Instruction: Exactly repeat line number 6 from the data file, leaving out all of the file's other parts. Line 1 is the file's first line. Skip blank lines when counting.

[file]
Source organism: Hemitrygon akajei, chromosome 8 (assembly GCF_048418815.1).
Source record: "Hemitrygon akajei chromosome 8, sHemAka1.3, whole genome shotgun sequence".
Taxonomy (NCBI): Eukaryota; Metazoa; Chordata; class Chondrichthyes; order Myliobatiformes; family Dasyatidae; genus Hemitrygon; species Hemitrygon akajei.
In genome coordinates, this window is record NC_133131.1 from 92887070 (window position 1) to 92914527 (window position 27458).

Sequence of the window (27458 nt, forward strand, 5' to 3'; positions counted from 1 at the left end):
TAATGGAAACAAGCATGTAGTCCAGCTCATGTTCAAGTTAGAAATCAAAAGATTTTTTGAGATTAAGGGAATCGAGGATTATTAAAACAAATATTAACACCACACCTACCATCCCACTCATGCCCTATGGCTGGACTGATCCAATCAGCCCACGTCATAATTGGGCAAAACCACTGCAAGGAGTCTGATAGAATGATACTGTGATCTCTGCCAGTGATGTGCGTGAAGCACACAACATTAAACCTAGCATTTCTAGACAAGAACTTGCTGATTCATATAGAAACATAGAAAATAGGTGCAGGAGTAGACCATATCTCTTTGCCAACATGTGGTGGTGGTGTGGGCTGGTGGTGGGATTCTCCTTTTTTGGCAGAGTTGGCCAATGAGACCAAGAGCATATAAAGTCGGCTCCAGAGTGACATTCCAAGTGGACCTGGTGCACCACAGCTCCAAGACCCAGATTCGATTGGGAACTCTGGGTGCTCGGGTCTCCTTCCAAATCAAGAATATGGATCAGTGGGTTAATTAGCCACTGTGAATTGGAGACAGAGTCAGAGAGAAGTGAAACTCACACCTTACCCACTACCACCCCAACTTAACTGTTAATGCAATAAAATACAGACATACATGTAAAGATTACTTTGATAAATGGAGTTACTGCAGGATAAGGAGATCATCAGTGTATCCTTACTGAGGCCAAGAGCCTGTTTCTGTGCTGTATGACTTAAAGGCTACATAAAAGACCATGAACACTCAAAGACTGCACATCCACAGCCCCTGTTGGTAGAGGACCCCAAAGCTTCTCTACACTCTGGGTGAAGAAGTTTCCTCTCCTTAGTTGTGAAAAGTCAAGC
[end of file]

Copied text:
TAATGGAAACAAGCATGTAGTCCAGCTCATGTTCAAGTTAGAAATCAAAAGATTTTTTGAGATTAAGGGAATCGAGGATTATTAAAACAAATATTAACACCACACCTACCATCCCACTCATGCCCTATGGCTGGACTGATCCAATCAGCCCACGTCATAATTGGGCAAAACCACTGCAAGGAGTCTGATAGAATGATACTGTGATCTCTGCCAGTGATGTGCGTGAAGCACACAACATTAAACCTAGCATTTCTAGACAAGAACTTGCTGATTCATATAGAAACATAGAAAATAGGTGCAGGAGTAGACCATATCTCTTTGCCAACATGTGGTGGTGGTGTGGGCTGGTGGTGGGATTCTCCTTTTTTGGCAGAGTTGGCCAATGAGACCAAGAGCATATAAAGTCGGCTCCAGAGTGACATTCCAAGTGGACCTGGTGCACCACAGCTCCAAGACCCAGATTCGATTGGGAACTCTGGGTGCTCGGGTCTCCTTCCAAATCAAGAATATGGATCAGTGGGTTAATTAGCCACTGTGAATTGGAGACAGAGTCAGAGAGAAGTGAAACTCACACCTTACCCACTACCACCCCAACTTAACTGTTAATGCAATAAAATACAGACATACATGTAAAGATTACTTTGATAAATGGAGTTACTGCAGGATAAGGAGATCATCAGTGTATCCTTACTGAGGCCAAGAGCCTGTTTCTGTGCTGTATGACTTAAAGGCTACATAAAAGACCATGAACACTCAAAGACTGCACATCCACAGCCCCTGTTGGTAGAGGACCCCAAAGCTTCTCTACACTCTGGGTGAAGAAGTTTCCTCTCCTTAGTTGTGAAAAGTCAAGC